Monáe isn’t just content with liberating people economically. Another important component of her work is her call for sexual liberation. A few lines from “Dance Apocalyptic” illustrate her mission of undermining gender stereotypes and sexual boundaries — the song’s audience is described as engaging in the subversive acts of “[s]mokin’ in the girls’ room” and “[k]issin’ friends.” The title of “Q.U.E.E.N.” appears to allude to the queens so prominent in the LGBTQ community. Numerous parts of the song itself suggest that Monáe is intent on taking aim at heteronormativity. Monáe proudly admits to “act[ing] the fool” and “break[ing] all your rules now.” She unhesitatingly rejects societal constraints and prescriptions. Instead of “eat[ing] cake,” she and her girlfriends “eat wings and throw them bones on the ground.” In response to society’s questions — ”Is it peculiar that she twerk in the mirror? / And am I weird to dance alone late at night? / And is it true we’re all insane?” — she responds nonchalantly: “I just tell ’em, ‘No we ain’t’ and get down.” Attempts to label her “weird” or “a freak” meet with a debonair shrug; she repeatedly asks whether she’s “a freak” but seems unperturbed by the possibility that the answer is yes.
Monáe’s general attitude of unabashed defiance and the unapologetic pride she takes in being different are familiar to those of us in the queer community, but later stanzas of “Q.U.E.E.N.” become more explicitly about homosexuality. Two stanzas in particular illustrate the song’s connection to queerness and Monáe’s fears, seemingly religion-related, of being gay:
Hey, brother, can you save my soul from the devil?
Say, is it weird to like the way she wear her tights?
And is it rude to wear my shades?
Am I a freak because I love watching Mary? (Maybe)
Hey, sister, am I good enough for your heaven?
Say, will your God accept me in my black and white?
Will he approve the way I’m made?
Or should I reprogram the programming and get down?
Her resolution of these fears is refreshingly straightforward. Rather than attempting the impossible feat of “reprogram[ming] the programming,” she embraces her sexuality in all of its complexity and accepts her affinity for women. As she declares, in an implicit invitation for her listeners to do the same, “Even if it makes other uncomfortable / I will love who I am.” At the end of the song, she reaffirms this commitment to not being pinned down, declaring, “Categorize me, I defy every label.”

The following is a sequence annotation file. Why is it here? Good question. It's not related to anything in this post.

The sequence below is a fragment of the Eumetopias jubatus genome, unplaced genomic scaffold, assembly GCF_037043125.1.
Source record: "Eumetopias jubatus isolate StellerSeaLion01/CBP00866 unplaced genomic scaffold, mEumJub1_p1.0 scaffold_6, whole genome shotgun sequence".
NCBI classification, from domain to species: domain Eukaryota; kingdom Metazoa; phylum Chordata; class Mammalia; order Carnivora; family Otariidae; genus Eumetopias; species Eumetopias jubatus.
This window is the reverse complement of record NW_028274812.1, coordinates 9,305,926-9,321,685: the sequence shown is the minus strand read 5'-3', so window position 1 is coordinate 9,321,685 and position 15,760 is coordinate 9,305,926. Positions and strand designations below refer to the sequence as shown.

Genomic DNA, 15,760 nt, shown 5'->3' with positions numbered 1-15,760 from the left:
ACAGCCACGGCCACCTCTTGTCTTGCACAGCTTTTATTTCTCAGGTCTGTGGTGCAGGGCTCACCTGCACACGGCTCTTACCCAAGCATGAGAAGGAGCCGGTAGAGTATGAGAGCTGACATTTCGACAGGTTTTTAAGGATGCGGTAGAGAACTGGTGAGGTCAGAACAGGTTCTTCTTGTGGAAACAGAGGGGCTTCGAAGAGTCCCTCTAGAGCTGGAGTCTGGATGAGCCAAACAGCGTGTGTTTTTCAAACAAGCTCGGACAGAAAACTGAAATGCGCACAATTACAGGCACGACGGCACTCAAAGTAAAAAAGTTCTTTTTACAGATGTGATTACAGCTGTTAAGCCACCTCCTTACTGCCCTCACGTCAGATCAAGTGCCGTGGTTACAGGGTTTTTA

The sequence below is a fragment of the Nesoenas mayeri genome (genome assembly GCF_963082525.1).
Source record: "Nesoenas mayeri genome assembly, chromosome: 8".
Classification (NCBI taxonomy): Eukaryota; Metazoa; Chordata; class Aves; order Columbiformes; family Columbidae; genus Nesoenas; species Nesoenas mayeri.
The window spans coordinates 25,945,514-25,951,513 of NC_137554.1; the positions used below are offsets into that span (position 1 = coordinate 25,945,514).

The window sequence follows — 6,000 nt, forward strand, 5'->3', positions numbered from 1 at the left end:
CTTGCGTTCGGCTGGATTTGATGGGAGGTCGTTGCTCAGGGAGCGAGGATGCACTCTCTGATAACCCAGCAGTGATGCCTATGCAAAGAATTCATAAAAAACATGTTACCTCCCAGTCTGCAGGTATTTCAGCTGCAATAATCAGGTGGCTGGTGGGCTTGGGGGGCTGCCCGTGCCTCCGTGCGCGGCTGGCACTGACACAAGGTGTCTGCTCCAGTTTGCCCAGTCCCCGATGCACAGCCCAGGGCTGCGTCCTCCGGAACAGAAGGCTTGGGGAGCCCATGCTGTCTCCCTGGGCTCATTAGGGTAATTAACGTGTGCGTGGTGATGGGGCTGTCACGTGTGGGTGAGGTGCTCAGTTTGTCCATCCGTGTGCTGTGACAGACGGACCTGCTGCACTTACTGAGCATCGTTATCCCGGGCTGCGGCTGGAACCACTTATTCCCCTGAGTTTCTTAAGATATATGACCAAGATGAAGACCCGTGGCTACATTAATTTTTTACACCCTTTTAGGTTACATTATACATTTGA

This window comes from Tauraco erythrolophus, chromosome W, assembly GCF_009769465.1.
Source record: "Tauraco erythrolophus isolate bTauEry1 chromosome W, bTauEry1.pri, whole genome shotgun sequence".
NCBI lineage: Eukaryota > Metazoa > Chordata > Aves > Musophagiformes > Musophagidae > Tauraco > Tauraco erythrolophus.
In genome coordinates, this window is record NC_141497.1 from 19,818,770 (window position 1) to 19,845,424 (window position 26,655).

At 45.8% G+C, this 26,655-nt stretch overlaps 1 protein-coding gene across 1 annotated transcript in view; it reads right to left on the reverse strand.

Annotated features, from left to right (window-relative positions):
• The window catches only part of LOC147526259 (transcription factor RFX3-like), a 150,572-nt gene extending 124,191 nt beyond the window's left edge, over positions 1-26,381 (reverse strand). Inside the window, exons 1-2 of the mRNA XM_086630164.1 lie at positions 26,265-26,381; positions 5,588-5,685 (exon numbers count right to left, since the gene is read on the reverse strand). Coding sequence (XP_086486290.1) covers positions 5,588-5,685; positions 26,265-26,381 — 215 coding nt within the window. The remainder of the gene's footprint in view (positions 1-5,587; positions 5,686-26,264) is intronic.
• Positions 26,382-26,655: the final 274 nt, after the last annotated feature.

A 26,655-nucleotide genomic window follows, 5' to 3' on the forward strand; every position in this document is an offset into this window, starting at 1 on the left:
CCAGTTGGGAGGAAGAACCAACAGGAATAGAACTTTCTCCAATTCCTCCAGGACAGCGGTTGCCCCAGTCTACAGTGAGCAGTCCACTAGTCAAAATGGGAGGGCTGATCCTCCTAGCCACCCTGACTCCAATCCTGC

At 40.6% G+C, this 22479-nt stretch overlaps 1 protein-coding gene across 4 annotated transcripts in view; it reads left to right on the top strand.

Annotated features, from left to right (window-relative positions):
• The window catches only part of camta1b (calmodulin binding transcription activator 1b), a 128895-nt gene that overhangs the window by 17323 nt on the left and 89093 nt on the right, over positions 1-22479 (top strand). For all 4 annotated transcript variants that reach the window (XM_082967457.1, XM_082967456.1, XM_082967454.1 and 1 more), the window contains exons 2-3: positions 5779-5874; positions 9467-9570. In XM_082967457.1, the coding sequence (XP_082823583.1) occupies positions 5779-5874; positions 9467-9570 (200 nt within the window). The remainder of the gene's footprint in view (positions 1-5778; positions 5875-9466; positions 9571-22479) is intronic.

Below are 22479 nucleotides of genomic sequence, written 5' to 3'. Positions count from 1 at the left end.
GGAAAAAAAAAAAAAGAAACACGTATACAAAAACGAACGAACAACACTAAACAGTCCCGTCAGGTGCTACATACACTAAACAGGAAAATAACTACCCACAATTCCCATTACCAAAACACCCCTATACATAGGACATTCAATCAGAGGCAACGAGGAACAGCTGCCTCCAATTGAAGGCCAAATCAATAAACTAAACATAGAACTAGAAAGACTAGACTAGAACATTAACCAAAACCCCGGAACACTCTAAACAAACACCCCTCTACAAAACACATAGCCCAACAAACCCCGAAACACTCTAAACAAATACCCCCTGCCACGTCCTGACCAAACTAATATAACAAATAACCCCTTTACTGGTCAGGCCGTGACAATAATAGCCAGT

This full-throated avowal of sexuality in all its variety reflects the very positive shifts that have occurred in the American cultural landscape over the past decade, but there’s still something very daring about Monáe’s songs. In “Dance Apocalyptic,” she addresses the audience and asks: “But I need to know / If the world says it’s time to go / Tell me, will you break out?” The phrase “break[ing] out” recurs many times with a positive connotation, as when Monáe applauds her audience by saying, “You’re not afraid to break out.” To “break out” is to imagine a new beginning, to smash the narrow confines of the past. In short, it is a revolutionary act. This is confirmed by Monáe’s ecstatic refrain: “Smash, smash, bang, bang / Don’t stop! / Chalanga–langa–lang!”
Similarly, although perhaps more obviously, the ending of “Q.U.E.E.N.” calls for transformative, revolutionary action. Monáe doubles down on a politics of hope, feminism, and radical activism in an age of fear and endless distractions, challenging us all (especially women) when she sings:
March to the streets, ’cause I’m willing and I’m able…
And while you’re selling dope,
we’re gonna keep selling hope
We rising up now, you gotta deal, you gotta cope
Will you be electric sheep?
Electric ladies, will you sleep?
Or will you preach?
In the introduction to the music video, the narrator describes “Q.U.E.E.N.” as being part of a “freedom movement.” That’s definitely true for “Q.U.E.E.N.,” but it’s just as true for “Dance Apocalyptic” and “Sleazy.” All of these songs, taken together, point us towards a future where conformity, consumerism, materialism, and heterosexism have made way for true human flourishing. The airwaves are alive with revolutionary energy. Will we answer the call?
Images: Nina Zimmermann and Viv Lynch